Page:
Blogs

RedMonk

Skip to content

Playing Catch Up on a Friday

Today’s been a bit of a catchup day here at the home office, given that I’ve been out of the office for two days and spent most of today on the phone. Complicating matters slightly was the series of delays yesterday – one mechanically challenged plane, one torn up highway (incidentally, is there a time when I-70 is not under construction at night?) – that got me in close to midnight after an early (for me) wakeup.

Anyhow, there are a couple of matters to attend yet today, but wanted to check in on a few things:

  1. Debian v Mozilla:
    I’ve had multiple inquiries about the Debian v Mozilla scuffle, but frankly I don’t have much to say on the topic. They’re both right, technically, but practically speaking, they’re both wrong. The only thing I’m sure of in the whole thing is that they both stand to lose from the arrangement. Maybe Ian’s right, and this is the most pragmatic solution to the problem, but I’m of the opinion that that’s a suboptimal solution for both Debian and Mozilla. It’s a shame that red tape on both sides of the divide will end up negatively impacting users, but c’est la vie.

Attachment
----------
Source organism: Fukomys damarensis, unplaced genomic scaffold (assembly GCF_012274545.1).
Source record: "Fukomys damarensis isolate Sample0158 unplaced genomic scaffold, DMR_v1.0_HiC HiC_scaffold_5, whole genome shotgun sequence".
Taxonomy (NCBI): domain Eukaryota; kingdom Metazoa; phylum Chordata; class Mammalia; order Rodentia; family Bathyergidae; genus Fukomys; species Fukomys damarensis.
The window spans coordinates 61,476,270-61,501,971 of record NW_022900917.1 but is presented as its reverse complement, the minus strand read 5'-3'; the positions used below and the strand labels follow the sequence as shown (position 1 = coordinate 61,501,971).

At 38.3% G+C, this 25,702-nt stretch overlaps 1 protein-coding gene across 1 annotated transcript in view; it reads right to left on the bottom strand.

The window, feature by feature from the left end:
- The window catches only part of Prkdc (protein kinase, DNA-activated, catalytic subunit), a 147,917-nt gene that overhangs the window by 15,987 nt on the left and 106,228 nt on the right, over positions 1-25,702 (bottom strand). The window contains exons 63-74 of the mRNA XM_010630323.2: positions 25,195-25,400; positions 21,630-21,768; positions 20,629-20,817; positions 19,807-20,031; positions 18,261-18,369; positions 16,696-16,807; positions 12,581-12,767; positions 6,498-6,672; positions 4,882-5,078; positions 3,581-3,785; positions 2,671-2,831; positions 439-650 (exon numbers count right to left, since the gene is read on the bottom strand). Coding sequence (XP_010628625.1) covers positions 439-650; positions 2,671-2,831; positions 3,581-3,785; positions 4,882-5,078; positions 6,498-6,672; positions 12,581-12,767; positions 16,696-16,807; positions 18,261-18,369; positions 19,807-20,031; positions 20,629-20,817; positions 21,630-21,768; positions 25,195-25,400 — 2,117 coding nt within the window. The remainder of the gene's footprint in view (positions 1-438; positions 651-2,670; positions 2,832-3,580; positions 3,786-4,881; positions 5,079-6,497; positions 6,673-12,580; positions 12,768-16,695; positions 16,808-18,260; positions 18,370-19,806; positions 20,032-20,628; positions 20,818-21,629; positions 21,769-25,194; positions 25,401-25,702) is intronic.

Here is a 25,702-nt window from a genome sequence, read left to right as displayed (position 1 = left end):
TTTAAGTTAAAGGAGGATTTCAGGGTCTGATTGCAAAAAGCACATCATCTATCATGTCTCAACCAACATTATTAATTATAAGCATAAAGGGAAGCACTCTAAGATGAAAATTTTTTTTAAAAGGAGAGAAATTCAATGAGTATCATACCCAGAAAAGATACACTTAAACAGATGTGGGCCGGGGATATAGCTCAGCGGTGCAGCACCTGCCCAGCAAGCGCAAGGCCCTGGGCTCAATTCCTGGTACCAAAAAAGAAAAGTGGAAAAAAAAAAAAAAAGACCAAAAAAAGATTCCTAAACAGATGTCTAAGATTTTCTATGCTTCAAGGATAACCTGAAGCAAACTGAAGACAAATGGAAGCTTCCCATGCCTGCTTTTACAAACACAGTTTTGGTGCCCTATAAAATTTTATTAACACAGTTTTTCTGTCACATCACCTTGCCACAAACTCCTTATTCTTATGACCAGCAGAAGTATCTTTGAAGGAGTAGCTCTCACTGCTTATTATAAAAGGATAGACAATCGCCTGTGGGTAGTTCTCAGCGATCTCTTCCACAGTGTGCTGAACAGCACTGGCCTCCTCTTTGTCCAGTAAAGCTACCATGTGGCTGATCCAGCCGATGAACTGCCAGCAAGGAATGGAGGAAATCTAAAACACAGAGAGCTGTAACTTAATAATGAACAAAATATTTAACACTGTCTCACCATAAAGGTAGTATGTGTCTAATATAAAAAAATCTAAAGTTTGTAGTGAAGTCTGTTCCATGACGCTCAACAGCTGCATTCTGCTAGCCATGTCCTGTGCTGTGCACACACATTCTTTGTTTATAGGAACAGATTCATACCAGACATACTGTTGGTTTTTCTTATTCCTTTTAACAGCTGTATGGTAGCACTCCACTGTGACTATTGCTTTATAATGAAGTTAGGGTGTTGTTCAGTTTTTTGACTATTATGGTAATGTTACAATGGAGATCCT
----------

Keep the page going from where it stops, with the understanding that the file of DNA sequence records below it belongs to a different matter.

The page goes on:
2. Project Portland:
    And while I’m being mildly critical, let me say that I think the way Project Portland is being messaged is problematic. Going back to SuSE’s decision to ship and support both GTK/GNOME and Qt/KDE, I’ve been skeptical of approaches that try to hedge their user interface bets. I do happen to believe that Project Portland is important, but like Jeff, Ian, and Murray Cumming I’m concerned that some of the claims being made about Portland are setting up unrealistic – and probably unmeetable – expectations. Portland, for example, wouldn’t seem to solve these problems.